Today’s passage: Nehemiah 1-2
As you may have heard, there is a certain wealthy and well-connected gentleman who advocates building a wall on the border. He believes it will help to keep undesirables out and sees it as a matter of homeland security. Although not everyone agrees with his position, he is convinced the wall will be a key component toward making the nation great again. He has a plan to get another nation to pay for the construction of the wall, even though it doesn’t seem to benefit them in any way and could even create some problems for that nation. Of course, that man is… Nehemiah.
Back in 586 BC Nebuchadnezzar had invaded and wiped out Judah. Seventy years later, those who had returned to the homeland rebuilt the temple. But after another seventy years had passed, the wall around the city was still in ruins. The result was a people group with no national identity who hadn’t taken steps to regroup in 140 years.
Nehemiah finds out the city is still unfortified after all these years and the news devastates him. Even though Nehemiah had evidently never been to Judah, he took it personally that so little had been done to re-establish the land of his. His motivation wasn’t simply the idea that “Make Judah great again!” was a catchy slogan. God gave him a passion to see the wall rebuilt and propel the nation forward. He felt a sense of responsibility to do something about it.
Nehemiah was a well-connected guy. As the head of security in Persia, one of his jobs was testing the king’s food and drink for poison by taste-testing it. One particular day, Nehemiah doesn’t look so well. If you were the king and the guy who checked your wine for poison didn’t look so hot, you’d notice and start asking some questions. That’s exactly what the king does.
Nehemiah prays to God and asks the king for permission to go and rebuild this foreign city. This is a huge risk, since the king could interpret his request as disloyalty or as a threat to his own kingdom. Nehemiah could have come up with any number of excuses why he shouldn’t get involved, especially considering what he didn’t have. What he didn’t possess was any wall-building training on his transcript and no city planning experience on his resume. What he did have was a good job in the Babylonian White House, which he’d be walking away from. The perils to what Nehemiah wanted to do were obvious and were big enough to make the idea seem foolish to most people. But without his boldness, the story of the rebuilding of the wall simply doesn’t happen. The king not only gave him permission, but gave him a security detail and all the resources he’d need.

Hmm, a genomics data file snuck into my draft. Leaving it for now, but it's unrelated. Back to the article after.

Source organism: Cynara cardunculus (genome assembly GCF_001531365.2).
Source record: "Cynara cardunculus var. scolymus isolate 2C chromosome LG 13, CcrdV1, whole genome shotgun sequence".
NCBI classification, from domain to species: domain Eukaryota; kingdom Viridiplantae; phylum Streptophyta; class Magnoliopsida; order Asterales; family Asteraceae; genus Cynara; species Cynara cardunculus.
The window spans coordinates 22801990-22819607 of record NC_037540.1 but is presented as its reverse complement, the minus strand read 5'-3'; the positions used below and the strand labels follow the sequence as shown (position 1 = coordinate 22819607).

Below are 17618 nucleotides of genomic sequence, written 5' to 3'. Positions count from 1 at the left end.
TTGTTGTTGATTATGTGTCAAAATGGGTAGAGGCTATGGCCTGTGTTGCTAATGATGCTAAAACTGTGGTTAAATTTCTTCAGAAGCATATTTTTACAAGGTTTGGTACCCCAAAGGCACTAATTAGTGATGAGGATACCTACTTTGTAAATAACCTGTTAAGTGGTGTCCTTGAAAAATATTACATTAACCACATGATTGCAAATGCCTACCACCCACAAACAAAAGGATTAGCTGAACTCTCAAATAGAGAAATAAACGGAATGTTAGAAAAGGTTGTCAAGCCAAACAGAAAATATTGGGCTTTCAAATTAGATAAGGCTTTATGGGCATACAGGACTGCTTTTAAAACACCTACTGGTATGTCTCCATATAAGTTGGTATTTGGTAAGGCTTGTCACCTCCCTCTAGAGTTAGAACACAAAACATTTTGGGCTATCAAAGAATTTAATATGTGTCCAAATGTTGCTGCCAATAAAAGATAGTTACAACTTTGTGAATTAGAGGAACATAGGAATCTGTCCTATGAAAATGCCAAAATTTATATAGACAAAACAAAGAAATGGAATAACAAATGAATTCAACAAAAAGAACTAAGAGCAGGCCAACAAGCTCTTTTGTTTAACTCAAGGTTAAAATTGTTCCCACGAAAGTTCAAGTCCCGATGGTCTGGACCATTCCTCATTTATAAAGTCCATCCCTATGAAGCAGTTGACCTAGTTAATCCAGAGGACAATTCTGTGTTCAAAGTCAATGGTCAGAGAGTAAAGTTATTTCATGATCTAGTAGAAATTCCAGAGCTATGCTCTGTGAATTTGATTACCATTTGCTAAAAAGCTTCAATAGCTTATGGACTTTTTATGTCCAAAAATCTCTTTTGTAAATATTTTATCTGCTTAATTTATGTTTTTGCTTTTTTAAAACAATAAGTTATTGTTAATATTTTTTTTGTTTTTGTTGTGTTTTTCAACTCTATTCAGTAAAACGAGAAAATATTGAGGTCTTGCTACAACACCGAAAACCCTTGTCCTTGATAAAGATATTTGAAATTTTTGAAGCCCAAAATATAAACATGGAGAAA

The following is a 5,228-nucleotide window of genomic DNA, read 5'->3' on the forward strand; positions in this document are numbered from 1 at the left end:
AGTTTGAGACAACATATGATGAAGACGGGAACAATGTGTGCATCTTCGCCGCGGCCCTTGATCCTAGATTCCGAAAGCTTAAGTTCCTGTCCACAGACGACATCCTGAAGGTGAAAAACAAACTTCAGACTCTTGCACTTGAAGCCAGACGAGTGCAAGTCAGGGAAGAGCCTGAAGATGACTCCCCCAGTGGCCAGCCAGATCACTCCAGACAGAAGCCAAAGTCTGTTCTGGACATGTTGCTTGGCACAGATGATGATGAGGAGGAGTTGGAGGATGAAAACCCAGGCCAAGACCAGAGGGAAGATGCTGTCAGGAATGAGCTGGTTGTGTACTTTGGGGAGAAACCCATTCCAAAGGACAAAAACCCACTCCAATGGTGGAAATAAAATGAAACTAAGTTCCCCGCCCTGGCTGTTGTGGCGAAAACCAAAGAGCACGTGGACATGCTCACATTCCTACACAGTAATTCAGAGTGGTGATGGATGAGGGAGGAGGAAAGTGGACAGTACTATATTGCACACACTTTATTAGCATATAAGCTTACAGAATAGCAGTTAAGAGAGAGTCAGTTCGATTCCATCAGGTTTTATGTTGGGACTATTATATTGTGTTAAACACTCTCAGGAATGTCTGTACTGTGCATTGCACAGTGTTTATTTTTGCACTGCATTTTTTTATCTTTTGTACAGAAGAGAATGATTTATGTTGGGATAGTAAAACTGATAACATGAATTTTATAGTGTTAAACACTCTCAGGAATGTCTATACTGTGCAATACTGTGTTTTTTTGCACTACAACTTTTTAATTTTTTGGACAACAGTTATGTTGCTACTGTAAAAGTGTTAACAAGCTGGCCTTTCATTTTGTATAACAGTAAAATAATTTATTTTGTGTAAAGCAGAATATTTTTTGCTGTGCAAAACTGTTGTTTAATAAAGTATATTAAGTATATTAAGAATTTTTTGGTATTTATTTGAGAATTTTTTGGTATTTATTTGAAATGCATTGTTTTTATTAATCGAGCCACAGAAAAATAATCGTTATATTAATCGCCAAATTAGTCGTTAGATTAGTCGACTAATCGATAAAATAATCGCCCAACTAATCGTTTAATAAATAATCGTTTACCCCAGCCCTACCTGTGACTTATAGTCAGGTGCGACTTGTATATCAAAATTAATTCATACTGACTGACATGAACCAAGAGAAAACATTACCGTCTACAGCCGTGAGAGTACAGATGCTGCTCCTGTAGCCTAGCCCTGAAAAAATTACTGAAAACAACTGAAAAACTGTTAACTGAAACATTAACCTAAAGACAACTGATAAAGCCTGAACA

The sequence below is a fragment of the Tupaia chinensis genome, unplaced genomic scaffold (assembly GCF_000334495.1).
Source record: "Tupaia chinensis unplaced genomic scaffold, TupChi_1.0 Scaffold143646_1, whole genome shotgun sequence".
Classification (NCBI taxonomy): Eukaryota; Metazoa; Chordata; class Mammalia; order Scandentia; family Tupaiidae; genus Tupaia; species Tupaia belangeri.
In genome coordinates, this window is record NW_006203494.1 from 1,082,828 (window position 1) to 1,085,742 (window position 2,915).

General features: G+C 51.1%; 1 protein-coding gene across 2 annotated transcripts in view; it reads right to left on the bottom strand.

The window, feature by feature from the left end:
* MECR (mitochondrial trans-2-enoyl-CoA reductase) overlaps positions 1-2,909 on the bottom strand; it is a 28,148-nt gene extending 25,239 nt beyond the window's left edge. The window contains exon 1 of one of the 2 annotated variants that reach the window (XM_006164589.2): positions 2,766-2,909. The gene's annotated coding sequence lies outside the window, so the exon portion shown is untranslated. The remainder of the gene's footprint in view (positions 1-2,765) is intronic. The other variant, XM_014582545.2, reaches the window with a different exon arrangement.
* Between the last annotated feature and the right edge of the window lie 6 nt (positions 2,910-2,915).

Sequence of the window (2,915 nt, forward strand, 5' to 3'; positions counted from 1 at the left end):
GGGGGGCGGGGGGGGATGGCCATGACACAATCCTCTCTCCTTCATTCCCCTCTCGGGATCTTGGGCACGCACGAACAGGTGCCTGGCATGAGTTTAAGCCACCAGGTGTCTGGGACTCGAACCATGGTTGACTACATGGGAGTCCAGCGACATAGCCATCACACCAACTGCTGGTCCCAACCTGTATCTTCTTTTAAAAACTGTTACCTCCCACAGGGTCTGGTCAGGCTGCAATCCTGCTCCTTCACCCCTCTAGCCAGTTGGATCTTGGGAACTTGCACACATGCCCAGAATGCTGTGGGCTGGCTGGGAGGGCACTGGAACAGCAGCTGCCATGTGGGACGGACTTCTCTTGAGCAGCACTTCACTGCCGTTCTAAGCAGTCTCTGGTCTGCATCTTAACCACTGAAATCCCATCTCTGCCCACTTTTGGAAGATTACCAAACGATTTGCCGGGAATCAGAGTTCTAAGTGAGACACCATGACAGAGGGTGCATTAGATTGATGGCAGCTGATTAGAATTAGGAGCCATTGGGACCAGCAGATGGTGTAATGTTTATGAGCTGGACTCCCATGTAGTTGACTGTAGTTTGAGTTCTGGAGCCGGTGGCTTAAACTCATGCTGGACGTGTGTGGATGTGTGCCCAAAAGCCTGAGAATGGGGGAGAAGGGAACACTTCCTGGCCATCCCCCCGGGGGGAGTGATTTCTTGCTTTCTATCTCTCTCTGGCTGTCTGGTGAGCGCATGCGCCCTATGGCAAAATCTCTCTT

Are you living courageously? Living courageously means instead of talking ourselves out of getting involved, we talk ourselves into making a difference. It means being dependent on God and willing to take a faith-based risk. It means being counter-cultural and engaging in situations and topics that others are shying away from.
I want to live courageously. I don’t want to get to the end of my life and wonder what MIGHT have happened if I’d only had enough FAITH. Instead, I want to live and lead in a way that would rather take a risk WITH God, than stay STUCK in my comfort zone. What about you?
What wall is God calling you to build? What situation have you been avoiding or postponing because it just seems too big to tackle? What injustice are you especially passionate about? Living courageously means moving forward in faith. Even though you may not be able to rebuild the entire wall in a day, you can prayerfully take the first step just like Nehemiah. Pray about your situation and then trust God as you move forward in faith.